KAMPALA (Reuters) - Goalkeeper Denis Onyango, voted the best African-based player of 2016, will spearhead Uganda’s assault on the African Nations Cup title following the announcement of their squad for the finals on Thursday.
Uganda, returning to the finals in Gabon after an absence of almost four decades, will take inspiration from their 29-year-old keeper, who helped Mamelodi Sundowns, of South Africa, win the African Champions League in October.
His performances saw Onyango crowned as the Confederation of African Football’s best player based in the continent on Thursday at an awards ceremony in Abuja.
Onyango’s achievements had already seen him named Uganda’s Footballer of the Year and he is among 18 foreign-based players from an eclectic mix of countries in the 23-man squad, including Iceland, Lebanon, Finland, Vietnam and the USA.
Uganda last played at the Nations Cup in 1978 when they finished runners-up. They make their return in Group D and start in Port Gentil on Jan. 17 against Ghana.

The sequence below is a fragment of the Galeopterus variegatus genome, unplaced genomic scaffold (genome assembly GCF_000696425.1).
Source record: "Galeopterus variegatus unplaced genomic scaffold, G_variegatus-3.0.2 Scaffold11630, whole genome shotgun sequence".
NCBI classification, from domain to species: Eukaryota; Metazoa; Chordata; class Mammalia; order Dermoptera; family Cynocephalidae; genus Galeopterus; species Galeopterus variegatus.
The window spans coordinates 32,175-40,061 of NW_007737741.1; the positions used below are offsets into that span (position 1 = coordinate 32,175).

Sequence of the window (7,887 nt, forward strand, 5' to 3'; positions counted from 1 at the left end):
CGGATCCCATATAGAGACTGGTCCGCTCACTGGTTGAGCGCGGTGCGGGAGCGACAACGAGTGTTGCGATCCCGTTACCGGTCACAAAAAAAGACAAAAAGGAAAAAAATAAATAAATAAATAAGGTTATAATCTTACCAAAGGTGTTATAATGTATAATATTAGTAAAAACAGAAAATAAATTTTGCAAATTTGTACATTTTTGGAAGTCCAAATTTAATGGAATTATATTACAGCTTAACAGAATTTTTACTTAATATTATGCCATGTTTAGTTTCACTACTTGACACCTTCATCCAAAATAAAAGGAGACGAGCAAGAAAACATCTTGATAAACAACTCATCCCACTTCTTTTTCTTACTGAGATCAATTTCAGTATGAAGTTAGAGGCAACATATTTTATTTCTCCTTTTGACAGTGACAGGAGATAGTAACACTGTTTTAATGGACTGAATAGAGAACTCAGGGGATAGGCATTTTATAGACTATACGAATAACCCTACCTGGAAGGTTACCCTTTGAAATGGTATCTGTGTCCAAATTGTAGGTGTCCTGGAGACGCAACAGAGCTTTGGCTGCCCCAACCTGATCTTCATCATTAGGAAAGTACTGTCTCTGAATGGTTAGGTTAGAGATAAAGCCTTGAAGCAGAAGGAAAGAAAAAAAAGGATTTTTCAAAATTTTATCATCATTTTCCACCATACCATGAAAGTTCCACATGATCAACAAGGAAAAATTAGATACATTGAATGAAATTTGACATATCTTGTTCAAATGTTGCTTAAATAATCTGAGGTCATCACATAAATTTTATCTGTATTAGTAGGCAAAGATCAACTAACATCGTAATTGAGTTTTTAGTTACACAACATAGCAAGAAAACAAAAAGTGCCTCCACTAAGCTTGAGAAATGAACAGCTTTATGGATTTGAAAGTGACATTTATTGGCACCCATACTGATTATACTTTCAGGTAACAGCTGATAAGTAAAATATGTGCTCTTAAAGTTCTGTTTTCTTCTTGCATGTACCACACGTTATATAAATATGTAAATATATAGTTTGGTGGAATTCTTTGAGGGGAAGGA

Goalkeepers: Salim Jamal Magoola (Al-Merreikh, Sudan), Robert Odongkara (St George, Ethiopia), Denis Onyango (Mamelodi Sundowns, South Africa)
Defenders: Timothy Awany (Kampala Capital City Authority, Uganda), Shafiq Batambuze (Tusker FC, Kenya), Denis Iguma (Al Ahed, Lebanon), Isaac Isinde (St George, Ethiopia), Murshid Juuko (Simba, Tanzania), Joseph Ochaya (Kampala Capital City Authority, Uganda), Nicholas Wadada (Vipers SC, Uganda), Godfrey Walusimbi (Gor Mahia, Kenya), Hassan Wasswa (Al Nijmeh, Lebanon)
Midfielders: Khalid Aucho (Baroka FC, South Africa), Mike Azira (Colorado Rapids, USA), Geoffrey Kizito (Than Quang Ninh, Vietnam), William Luwagga Kizito (Rio Ave, Portugal), Tony Mawejje (Throttur Reykjavik, Iceland), Moses Oloya (Ha Noi, Vietnam)
Forwards: Geoffrey Massa (Baroka FC, South Africa), Farouk Miya (Standard Liege, Belgium), Yunus Sentamu (Ilves Tampere, Finland), Mohammed Shaban (Onduparaka, Uganda), Geoffrey Sserunkuma (Kampala Capital City Authority, Uganda).
Reporting by Mark Gleeson in Cape Town; Editing by Ian Chadband